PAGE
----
Volkswagen ID Buzz long-term test: report 7

Back in 2023 we named this electric people carrier as our Car of the Year, but does it continue to impress when you live with it?...

Volkswagen ID Buzz parking front

The car Volkswagen ID Buzz Style SWB 77kWh Pro Run by Stuart Milne, digital editor

Why it’s here We want to find out if a more traditional MPV format can still make for an appealing and practical family car. And more importantly, if the funky styling can win over diehard petrolheads.

Needs to Offer effortless practicality to families, yet be the consummate commuter car

Mileage 13,432 Price £63,835 Target price £60,335 Price as tested £66,945 Official range 255 miles Test range 219 miles

5 February 2024 – Parklife

Look, no hands! That’s the dream of autonomous driving for some people. Not me, though; I’ve tried hands-off driving, and it feels unnatural. Similarly, I’ve never really gelled with self-parking systems, because usually I can park just as well in a fraction of the time.

But while my Volkswagen ID Buzz is basically a box, it’s a huge one. That means judging whether it’ll squeeze into a parking spot takes can be a challenge, so using its self-parking feature is often handy.

It does the job well, spinning the steering wheel and shuffling between forwards and backwards perfectly. The process is fairly quick, too, although parallel parking isn’t something to be rushed.

Volkswagen ID Buzz infotainment screen

Priming the self-parking system is a bit fiddly, though. You press a touch-sensitive (and not very well lit) button to bring up the relevant menu on the infotainment screen,  and rather than being alerted to a space, you need to tell the car when you think you’ve found one.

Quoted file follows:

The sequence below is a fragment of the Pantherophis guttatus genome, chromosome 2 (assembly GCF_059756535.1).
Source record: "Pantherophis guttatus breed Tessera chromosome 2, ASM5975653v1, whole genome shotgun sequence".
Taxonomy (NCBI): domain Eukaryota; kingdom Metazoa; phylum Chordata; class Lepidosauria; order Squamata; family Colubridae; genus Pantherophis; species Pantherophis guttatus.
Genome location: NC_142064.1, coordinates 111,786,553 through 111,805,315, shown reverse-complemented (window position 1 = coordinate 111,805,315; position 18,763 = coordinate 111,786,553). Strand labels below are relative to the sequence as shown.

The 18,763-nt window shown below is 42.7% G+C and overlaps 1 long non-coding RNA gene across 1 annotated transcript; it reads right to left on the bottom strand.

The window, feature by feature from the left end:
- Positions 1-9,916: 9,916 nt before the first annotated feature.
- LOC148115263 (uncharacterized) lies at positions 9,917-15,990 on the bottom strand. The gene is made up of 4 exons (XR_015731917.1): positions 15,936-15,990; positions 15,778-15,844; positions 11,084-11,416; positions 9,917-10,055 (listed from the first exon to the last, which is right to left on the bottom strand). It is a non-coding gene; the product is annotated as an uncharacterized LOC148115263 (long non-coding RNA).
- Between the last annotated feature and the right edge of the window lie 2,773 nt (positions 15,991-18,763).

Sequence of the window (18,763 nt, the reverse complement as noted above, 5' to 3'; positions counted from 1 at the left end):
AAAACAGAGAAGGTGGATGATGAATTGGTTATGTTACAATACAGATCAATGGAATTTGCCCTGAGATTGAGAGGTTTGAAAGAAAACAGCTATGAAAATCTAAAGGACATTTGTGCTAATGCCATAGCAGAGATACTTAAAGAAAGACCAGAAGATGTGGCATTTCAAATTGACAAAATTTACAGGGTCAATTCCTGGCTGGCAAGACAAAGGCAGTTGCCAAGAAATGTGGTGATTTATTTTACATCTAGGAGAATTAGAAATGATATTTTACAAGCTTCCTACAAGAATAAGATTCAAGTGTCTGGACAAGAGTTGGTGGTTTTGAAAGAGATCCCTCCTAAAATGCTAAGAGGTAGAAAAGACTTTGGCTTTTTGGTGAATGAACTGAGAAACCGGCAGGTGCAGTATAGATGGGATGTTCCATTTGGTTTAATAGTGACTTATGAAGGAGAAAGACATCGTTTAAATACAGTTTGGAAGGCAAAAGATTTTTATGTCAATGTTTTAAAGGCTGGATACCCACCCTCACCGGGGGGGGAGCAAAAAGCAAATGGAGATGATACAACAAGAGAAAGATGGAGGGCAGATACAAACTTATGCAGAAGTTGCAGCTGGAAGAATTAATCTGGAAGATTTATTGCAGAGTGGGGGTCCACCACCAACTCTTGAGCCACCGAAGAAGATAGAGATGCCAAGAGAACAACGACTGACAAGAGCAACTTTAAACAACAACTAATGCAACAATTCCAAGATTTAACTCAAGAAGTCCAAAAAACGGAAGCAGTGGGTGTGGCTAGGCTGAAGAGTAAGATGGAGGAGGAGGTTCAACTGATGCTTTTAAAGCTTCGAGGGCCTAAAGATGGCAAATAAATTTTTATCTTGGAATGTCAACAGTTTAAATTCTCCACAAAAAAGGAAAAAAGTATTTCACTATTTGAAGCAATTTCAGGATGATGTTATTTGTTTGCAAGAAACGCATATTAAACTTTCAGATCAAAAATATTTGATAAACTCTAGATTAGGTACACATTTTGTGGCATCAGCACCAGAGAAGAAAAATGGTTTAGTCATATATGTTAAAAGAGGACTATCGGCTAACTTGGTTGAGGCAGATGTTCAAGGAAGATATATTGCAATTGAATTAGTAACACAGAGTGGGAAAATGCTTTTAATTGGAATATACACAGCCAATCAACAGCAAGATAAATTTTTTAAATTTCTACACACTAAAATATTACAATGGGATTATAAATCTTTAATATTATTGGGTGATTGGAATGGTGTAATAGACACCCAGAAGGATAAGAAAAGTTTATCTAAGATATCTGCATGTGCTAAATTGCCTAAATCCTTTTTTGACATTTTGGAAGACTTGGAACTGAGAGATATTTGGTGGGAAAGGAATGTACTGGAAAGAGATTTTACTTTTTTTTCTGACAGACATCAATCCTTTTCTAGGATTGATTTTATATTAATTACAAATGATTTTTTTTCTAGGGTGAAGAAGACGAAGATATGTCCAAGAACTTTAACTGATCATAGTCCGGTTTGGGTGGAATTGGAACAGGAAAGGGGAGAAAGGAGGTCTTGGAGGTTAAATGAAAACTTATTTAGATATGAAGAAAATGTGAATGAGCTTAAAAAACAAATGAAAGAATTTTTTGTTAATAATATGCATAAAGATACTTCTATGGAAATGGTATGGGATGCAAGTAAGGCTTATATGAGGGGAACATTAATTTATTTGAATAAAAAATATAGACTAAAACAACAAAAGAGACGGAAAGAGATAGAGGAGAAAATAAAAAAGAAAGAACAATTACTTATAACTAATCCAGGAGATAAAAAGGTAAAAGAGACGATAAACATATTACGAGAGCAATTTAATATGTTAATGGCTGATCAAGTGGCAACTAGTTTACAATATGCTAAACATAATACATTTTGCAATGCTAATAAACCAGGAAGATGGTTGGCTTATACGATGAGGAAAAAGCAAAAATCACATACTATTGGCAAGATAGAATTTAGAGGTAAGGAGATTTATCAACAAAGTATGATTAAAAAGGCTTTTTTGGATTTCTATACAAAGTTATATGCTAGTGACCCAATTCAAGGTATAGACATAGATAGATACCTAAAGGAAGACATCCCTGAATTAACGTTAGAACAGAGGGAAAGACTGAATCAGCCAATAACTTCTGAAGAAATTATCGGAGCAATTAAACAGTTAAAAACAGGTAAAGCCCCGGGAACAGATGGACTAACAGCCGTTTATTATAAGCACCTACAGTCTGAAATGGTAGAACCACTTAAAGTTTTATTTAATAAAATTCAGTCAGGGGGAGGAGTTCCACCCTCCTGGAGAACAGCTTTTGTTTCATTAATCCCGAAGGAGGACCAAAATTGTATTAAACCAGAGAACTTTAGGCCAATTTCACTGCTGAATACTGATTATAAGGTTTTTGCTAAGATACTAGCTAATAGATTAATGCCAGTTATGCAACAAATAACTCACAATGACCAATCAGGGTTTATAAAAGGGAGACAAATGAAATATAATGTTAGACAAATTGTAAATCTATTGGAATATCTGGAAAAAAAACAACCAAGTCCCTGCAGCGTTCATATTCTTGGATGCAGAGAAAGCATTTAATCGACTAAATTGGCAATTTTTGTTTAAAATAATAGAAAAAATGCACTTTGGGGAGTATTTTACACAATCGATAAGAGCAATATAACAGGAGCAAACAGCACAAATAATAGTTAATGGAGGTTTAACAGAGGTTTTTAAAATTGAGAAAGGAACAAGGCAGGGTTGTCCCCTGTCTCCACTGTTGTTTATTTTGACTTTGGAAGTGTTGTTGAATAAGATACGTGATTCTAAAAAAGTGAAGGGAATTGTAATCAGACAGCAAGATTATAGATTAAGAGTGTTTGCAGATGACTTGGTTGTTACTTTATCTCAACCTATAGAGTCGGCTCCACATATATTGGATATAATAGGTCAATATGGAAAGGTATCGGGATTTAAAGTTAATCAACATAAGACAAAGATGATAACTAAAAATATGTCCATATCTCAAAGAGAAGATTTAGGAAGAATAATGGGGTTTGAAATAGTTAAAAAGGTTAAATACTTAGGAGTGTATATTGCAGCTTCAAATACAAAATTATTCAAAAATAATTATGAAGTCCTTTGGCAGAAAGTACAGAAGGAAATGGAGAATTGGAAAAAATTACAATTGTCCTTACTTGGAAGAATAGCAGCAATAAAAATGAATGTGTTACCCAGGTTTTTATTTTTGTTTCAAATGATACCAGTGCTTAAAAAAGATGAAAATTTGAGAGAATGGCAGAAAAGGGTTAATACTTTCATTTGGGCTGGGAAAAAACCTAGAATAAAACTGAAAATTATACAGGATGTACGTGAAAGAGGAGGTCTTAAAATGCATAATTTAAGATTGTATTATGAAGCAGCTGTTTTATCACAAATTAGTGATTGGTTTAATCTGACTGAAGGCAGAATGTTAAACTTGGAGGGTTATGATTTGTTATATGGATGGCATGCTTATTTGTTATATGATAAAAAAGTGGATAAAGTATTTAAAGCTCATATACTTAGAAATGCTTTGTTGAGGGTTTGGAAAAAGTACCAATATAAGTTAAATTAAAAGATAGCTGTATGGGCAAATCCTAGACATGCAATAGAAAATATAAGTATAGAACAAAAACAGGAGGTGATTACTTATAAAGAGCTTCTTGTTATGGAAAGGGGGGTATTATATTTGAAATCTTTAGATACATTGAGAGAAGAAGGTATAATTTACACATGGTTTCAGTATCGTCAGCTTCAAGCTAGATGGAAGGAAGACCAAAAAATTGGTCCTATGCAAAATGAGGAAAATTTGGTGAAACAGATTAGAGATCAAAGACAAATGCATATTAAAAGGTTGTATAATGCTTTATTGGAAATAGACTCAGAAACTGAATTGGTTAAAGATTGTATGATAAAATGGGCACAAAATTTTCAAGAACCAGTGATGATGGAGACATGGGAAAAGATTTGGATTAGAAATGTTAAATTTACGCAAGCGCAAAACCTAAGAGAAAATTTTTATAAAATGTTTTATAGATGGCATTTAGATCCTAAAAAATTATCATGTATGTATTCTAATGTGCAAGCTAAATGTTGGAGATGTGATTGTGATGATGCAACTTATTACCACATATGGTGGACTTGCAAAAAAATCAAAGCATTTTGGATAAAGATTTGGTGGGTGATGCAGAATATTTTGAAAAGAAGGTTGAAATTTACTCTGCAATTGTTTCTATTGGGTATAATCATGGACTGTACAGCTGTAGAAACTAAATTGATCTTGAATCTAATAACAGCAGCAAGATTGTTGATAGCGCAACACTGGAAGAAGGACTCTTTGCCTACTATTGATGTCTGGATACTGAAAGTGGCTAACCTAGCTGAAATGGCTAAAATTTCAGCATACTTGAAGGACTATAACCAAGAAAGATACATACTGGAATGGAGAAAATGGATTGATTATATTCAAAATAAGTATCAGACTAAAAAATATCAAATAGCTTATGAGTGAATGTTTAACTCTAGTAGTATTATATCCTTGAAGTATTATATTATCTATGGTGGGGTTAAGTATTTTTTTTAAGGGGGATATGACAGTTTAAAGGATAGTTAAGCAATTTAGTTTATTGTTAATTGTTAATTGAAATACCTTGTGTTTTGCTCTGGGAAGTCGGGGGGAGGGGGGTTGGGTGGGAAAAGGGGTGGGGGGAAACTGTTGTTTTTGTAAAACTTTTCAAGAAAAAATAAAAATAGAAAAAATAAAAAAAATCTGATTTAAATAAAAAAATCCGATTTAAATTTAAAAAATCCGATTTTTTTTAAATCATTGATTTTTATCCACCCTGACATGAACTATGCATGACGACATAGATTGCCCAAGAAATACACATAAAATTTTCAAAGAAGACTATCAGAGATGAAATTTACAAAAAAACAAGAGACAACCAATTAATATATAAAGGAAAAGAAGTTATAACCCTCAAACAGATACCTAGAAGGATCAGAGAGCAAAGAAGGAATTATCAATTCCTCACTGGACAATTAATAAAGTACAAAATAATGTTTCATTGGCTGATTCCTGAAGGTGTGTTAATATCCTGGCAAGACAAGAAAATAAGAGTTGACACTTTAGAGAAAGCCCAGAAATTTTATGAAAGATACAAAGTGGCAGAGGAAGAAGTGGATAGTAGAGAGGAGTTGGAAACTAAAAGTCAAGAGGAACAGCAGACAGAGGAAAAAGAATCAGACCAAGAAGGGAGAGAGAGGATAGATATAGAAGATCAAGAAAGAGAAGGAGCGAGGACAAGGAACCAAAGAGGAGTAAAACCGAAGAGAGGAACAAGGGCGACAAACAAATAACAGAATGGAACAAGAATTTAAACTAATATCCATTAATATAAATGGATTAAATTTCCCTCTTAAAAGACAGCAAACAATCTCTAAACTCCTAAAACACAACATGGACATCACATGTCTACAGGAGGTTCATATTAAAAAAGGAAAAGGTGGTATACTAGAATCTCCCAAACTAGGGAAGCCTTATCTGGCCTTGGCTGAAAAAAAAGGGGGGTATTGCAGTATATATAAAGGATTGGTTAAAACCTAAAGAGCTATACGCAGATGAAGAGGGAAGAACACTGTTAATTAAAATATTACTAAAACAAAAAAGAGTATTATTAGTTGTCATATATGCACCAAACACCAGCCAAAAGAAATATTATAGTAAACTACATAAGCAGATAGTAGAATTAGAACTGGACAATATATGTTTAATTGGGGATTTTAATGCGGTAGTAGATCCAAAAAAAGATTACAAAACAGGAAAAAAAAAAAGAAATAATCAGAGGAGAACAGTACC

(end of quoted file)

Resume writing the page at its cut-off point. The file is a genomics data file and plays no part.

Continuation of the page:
That’s a metaphor for much of the ID Buzz’s tech, really. While Volkswagen’s infotainment software has come in for a lot of flak, I tend to work around it by using Apple CarPlay. The screen itself is responsive, and there are plenty of features. But VW's sat-nav isn’t all that intuitive, and while I can live without the temperature and volume controls being lit, it seems like a very odd decision.

Still, the larger screen that comes as part of the Infotainment Package Plus costs only £130 now – more than £1400 less than it would’ve cost early Buzz buyers.

Volkswagen ID Buzz light switch panel

I prefer using a speed limiter to adaptive cruise control, so it irks that the car defaults to cruise each time, and the haptic switches on the steering wheel are easy to knock by accident.

Despite this, I’m still pretty upbeat overall. I like that there are USB-C charging ports within reach of the driver and four passengers, that the heated steering wheel turns on automatically when the car is cold, and that over-the-air software updates happen unobtrusively. I’m also grateful for the fact that the foglight switches are labelled using text – in a stroke eliminating my eternal confusion over whether I’m turning on the front or back ones.

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